For radio, rolling with the changes
In 2012, ad spending was up and audiences grew
December 20, 2012
To listen to all the moaning out there from some radio folks, one might think radio was being chased into an early grave, beset by ominous forces poised to gobble up listeners and advertisers.
One has to wonder where all that moaning comes from. It certainly isn’t supported by the facts.
Even in this age of Pandora, SiriusXM and the iPod, radio remains a vital and growing medium, and it will continue to be so.
Radio audiences continue to grow, both online and off. A recent study found that, contrary to popular belief, those who listen to Pandora, the dominant internet radio network, do not listen to less terrestrial radio; in fact, they listen to more.
The point: Rather than signaling the death of traditional radio, these new platforms advance the cause of radio as a medium. That can only serve to benefit traditional over-air-radio.
Radio advertising has also held up remarkably well, certainly far better than that of magazines and newspapers, and it has done so through the worst economic recession since the Great Depression of the 1930s.
Ad spending increased slightly this year, spurred in part by advertisers who abandoned TV in the months before the election to avoid the crush of political ads.
Radio advertising offers the element of immediacy, whether it’s a big sale or a movie about to open.
“Radio continues to be the choice medium of retailers, seasonal product producers and automotive, providing heavy frequency and drive to retail messages,” notes the most recent ad spending forecast from ZenithOptimedia. “Fall and winter bring key sporting events that generate strong listener interest in basketball, college football and NFL.”
ZenithOptimedia forecasts that in 2013 ad spending will grow 2.9 percent, to $17.2 billion, following growth of 2.1 percent this year.
By 2014 radio will eclipse magazines as the No. 4 medium in ad revenue, behind TV, internet and newspapers.
Radio is not without its problems. It has been slow to move into digital, though it recent years it’s picked up the pace. Case in point: Clear Channel’s iHeartRadio app and festival.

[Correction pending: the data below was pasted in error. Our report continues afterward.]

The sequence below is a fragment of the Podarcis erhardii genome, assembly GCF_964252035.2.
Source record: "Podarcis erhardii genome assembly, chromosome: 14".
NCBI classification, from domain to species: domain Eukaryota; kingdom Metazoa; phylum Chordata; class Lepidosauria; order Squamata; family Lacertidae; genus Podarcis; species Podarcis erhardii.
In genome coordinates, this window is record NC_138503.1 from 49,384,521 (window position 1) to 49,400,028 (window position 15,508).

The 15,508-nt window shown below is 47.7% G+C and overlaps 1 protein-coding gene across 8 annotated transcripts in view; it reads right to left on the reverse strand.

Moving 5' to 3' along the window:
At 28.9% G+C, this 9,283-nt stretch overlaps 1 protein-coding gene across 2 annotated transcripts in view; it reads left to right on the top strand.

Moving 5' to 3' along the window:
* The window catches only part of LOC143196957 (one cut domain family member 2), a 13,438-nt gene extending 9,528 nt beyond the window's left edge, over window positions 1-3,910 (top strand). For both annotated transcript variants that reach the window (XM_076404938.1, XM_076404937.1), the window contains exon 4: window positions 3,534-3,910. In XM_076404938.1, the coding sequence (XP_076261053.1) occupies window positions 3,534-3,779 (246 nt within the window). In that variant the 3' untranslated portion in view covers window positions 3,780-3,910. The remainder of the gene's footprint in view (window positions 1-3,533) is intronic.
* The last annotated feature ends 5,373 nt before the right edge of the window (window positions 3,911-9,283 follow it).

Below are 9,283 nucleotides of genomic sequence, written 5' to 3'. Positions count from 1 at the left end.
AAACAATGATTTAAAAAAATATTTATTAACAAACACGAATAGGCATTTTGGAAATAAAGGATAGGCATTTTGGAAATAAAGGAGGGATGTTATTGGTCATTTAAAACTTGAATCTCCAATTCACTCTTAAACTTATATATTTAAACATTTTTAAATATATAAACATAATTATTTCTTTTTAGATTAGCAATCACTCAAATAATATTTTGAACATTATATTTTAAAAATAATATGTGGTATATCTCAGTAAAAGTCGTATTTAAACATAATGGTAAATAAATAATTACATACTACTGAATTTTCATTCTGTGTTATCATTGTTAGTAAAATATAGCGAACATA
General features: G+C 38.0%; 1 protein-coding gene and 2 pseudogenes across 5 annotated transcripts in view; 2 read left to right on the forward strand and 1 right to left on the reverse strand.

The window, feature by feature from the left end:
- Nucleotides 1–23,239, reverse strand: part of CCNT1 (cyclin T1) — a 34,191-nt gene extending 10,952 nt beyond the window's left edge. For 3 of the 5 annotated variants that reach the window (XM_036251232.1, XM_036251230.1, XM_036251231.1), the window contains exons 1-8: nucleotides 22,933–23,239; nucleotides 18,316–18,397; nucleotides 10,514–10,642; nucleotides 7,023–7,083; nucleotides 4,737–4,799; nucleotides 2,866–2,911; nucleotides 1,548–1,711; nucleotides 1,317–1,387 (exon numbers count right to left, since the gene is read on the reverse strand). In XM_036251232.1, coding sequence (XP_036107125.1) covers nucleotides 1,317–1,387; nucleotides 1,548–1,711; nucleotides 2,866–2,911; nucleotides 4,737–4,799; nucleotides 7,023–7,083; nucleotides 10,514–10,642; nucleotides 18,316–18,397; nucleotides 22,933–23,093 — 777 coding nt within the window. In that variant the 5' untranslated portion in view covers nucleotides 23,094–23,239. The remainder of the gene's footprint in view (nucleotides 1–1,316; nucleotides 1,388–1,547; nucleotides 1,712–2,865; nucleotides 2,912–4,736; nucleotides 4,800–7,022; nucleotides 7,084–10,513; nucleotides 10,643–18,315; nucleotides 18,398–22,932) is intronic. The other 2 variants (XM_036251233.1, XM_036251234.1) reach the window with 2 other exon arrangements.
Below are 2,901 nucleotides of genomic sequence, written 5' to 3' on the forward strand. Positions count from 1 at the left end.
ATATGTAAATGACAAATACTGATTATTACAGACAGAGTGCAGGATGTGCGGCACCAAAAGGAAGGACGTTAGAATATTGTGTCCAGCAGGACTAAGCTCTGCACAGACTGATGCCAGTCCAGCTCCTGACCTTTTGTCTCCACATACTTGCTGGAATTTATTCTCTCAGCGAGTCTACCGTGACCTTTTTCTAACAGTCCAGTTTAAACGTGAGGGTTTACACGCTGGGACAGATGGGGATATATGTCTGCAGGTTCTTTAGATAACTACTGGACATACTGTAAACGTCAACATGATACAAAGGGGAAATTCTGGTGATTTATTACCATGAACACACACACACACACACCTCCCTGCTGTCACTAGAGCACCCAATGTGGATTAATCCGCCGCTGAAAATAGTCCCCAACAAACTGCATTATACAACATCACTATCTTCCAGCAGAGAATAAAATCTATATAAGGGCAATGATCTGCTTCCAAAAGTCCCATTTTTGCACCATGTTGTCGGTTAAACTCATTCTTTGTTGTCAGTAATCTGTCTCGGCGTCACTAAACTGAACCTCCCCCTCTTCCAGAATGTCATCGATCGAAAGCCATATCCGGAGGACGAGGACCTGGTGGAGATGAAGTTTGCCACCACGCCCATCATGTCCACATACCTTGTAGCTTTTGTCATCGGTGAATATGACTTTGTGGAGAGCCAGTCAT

Much of the medium’s growth this year came from digital revenue.
Stations are devoting more sales reps to internet-only sales. They’ve developed innovative ways to combine online and radio and are increasingly reaching out to listeners via email marketing or local coupon deals similar to Groupon.
Though Pandora does not appear to be stealing listeners, terrestrial stations are concerned about its potential to woo away advertisers.
It’s a real worry. Pandora offers two services, one premium and one ad-supported, and its ad revenue soared to an estimated $240 million this year, quadruple what it generated in 2010.
Terrestrial radio also has the specter of satellite radio looming. Despite growth in subscribers over the past few years, satellite radio has never turned into the threat to traditional that many thought it would be upon its debut a decade ago.
Really satellite’s biggest threat to terrestrial is in wooing away talent. Howard Stern, Martha Stewart and Bubba the Love Sponge are just a few who have moved to satellite over the past few years, and that list will continue to grow.
But all that said, satellite can’t trump over-the-air radio when it comes to impact. Look no further than Rush Limbaugh, whose radio show draws 15 million listeners each week, more than many top TV shows.
When Rush speaks, America listens and often reacts, setting off furious public debate.
We saw that earlier this year when the conservative talker called a law student who testified about birth control before Congress a “slut.” It was all over the nightly news. Dozens of advertisers yanked their ads from his show, and for days it seemed Limbaugh’s career was in danger.
And then it was over.
Rush moved on. Radio moved on. America moved on.
Radio’s great strength, ultimately—and in this case Rush’s blessing—is that it moves in real time, in pace with the world and events that shape the world.
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